One of the hardest decisions to make about Guided Math in the classroom seems to be how to set up the schedule. There are so many moving parts and different activities going on that sometimes I get overwhelmed.
Our day starts with a Number of the Day and Math Meeting. We spend up to 10 minutes a day, but no more! I set timers to keep myself on track! The kids are sitting on the rug during this time so I am also making sure they are not sitting on the floor too long! After we finish the number of the day (5 Minutes), we stand up! Next we skip count, use the 100’s chart and 1,000 chart to find numbers and practice a fact strategy like doubles and doubles plus one (play SPARKLE or another fast paced high interest game!).
Our next step is to move into the Mini-Lesson portion. I know it says mini lesson, but this might be a variety of things! It is not always direct instruction. It could be an anticipation guide, word splash, literature connection, math talk or huddle, games and music or using technology like Kahoot! Whatever I choose, I make sure it last 7-8 minutes. then the work begins! I needed a way to see which group my students needed to be in for the daily skill. My students get out their whiteboards and markers. I give them a problem, they solve and show work. I walk around and check, keeping track of who can and cannot do the skill. These problems are the most important problems of the day! The guided practice problems need to TELL me which level my students are on. Look for problems that highlight a misconception.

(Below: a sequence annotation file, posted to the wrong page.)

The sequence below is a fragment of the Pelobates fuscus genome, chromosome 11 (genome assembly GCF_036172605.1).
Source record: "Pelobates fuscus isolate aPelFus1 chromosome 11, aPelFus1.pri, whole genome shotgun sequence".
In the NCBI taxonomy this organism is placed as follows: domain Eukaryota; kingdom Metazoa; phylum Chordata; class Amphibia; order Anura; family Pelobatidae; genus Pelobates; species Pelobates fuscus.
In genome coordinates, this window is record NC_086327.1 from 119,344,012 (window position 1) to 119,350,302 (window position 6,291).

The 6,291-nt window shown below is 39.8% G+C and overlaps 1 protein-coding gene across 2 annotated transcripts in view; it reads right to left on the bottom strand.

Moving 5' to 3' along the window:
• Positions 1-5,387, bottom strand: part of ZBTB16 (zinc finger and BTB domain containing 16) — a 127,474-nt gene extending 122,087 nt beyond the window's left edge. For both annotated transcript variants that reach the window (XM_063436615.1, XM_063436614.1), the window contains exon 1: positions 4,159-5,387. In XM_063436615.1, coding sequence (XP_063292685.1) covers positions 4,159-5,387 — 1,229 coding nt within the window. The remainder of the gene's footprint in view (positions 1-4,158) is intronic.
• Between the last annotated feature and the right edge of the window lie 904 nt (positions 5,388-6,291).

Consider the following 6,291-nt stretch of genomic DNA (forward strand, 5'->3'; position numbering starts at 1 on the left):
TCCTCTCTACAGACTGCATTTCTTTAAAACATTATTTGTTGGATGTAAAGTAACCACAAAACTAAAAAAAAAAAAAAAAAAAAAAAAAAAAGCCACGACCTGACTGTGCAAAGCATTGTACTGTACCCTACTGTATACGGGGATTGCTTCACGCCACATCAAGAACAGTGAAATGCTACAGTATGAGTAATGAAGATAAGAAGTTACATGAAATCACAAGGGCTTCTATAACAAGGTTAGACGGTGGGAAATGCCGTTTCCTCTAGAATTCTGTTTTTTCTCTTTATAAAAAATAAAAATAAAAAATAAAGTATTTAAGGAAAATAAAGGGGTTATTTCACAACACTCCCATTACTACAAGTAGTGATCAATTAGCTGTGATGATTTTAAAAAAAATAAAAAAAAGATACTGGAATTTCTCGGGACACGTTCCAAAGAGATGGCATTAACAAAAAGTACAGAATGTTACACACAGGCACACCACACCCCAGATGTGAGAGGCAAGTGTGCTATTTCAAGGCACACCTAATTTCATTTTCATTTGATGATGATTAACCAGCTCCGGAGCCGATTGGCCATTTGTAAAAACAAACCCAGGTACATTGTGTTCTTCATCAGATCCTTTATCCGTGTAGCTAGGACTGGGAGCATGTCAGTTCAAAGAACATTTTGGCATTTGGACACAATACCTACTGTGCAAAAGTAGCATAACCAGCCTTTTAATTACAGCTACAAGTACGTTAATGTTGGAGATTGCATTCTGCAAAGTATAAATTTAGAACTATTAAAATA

When we are finished with the guided practice, we start stations. I know the experts say that a guided math group needs to have fewer than 6 students, but I have too many kids in my class and not enough time to have groups that small! I usually have 7 or 8 kids in a group. I have three lesson plans ready- intervention, on level and enrichment. Sometimes I have two groups of intervention and one group of enrichment, so this is the main reason I teach this way! There are many ways to differentiate math lessons, content (what is being learned), process (the actual activity), or product (how the student demonstrates mastery). Most of the time my differentiation is process and content.
Now that all of the groups are taught, I am free to breathe! I use about 5 minutes of this time to make notes about student learning. Documentation is important to the RTI process, so I set aside a couple of minutes at the end of instruction to take care of the paperwork! When I am finished, I join a station game and play with kids, have a drop in conference with a student that is in the problem solving station, or have a one on one conference with a student at my table. Basically, I have 10 minutes to watch kids learning, talk to them about their learning or enjoy playing a game with them. The kids love it when I sit down and play with them. The competition level goes way up when they are trying to beat the teacher!
Whole class activity time is next. We clean up and head back to our desks. Now that I know kids have practiced the skill, the whole class active engagement is done. Activities like SCOOT, Scavenger Hunt, Mystery Challenge, Ghost in the Graveyard or Minute to Win It are very popular with my kids!
The exit ticket is given in the last 5 minutes of class. I want to see if the students learned what I wanted them to learn during the class time. I know I taught it (like 4 times!), but did they learn it?